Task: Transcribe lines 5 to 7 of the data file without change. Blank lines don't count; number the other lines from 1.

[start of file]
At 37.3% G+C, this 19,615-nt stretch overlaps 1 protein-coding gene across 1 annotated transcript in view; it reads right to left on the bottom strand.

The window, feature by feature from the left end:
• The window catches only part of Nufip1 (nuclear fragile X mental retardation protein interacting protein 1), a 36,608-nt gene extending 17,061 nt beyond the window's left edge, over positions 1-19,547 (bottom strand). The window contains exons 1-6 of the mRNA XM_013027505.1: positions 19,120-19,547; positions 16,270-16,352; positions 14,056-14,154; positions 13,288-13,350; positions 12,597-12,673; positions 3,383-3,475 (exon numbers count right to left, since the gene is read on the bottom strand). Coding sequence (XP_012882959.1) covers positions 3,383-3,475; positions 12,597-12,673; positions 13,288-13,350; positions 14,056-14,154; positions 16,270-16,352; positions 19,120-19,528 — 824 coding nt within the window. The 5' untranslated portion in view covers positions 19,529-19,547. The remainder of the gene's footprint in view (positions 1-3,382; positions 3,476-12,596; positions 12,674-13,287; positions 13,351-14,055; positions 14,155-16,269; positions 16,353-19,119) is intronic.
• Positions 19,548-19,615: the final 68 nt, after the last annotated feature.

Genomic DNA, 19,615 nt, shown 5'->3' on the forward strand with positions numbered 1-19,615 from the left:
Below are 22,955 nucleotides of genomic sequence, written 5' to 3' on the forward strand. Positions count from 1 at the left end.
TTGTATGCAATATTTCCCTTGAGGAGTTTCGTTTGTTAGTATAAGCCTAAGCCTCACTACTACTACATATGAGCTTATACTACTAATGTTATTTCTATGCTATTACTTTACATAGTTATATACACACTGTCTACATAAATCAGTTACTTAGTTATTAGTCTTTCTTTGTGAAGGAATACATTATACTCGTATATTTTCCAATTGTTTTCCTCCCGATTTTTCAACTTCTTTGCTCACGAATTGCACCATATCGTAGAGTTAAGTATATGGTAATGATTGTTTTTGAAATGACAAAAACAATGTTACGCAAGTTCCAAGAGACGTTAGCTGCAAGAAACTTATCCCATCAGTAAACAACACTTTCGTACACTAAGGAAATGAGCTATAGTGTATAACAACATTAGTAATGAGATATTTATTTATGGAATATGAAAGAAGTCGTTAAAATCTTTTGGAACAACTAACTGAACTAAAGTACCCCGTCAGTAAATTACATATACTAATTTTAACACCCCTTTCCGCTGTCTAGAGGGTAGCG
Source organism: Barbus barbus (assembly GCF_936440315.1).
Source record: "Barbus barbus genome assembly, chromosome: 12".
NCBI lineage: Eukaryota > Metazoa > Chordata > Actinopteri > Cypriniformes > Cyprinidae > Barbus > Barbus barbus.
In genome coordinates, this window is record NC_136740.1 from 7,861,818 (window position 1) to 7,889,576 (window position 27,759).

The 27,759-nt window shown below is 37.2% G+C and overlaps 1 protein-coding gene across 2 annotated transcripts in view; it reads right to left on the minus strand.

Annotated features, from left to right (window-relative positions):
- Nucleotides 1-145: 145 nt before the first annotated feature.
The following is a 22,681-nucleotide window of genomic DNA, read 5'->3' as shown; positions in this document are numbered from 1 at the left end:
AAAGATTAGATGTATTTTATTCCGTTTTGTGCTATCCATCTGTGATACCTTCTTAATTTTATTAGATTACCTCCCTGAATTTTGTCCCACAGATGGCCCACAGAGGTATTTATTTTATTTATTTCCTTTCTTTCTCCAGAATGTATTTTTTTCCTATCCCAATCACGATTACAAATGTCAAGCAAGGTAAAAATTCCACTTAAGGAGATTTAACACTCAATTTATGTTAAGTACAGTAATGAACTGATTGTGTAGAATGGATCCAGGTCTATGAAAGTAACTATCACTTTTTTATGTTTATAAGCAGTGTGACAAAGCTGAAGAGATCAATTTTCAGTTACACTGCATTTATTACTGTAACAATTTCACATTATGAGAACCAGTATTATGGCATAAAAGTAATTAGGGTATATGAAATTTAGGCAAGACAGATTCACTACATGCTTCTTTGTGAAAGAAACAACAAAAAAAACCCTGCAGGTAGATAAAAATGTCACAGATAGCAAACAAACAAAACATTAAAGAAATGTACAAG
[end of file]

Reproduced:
Genomic DNA, 19,615 nt, shown 5'->3' on the forward strand with positions numbered 1-19,615 from the left:
Below are 22,955 nucleotides of genomic sequence, written 5' to 3' on the forward strand. Positions count from 1 at the left end.
TTGTATGCAATATTTCCCTTGAGGAGTTTCGTTTGTTAGTATAAGCCTAAGCCTCACTACTACTACATATGAGCTTATACTACTAATGTTATTTCTATGCTATTACTTTACATAGTTATATACACACTGTCTACATAAATCAGTTACTTAGTTATTAGTCTTTCTTTGTGAAGGAATACATTATACTCGTATATTTTCCAATTGTTTTCCTCCCGATTTTTCAACTTCTTTGCTCACGAATTGCACCATATCGTAGAGTTAAGTATATGGTAATGATTGTTTTTGAAATGACAAAAACAATGTTACGCAAGTTCCAAGAGACGTTAGCTGCAAGAAACTTATCCCATCAGTAAACAACACTTTCGTACACTAAGGAAATGAGCTATAGTGTATAACAACATTAGTAATGAGATATTTATTTATGGAATATGAAAGAAGTCGTTAAAATCTTTTGGAACAACTAACTGAACTAAAGTACCCCGTCAGTAAATTACATATACTAATTTTAACACCCCTTTCCGCTGTCTAGAGGGTAGCG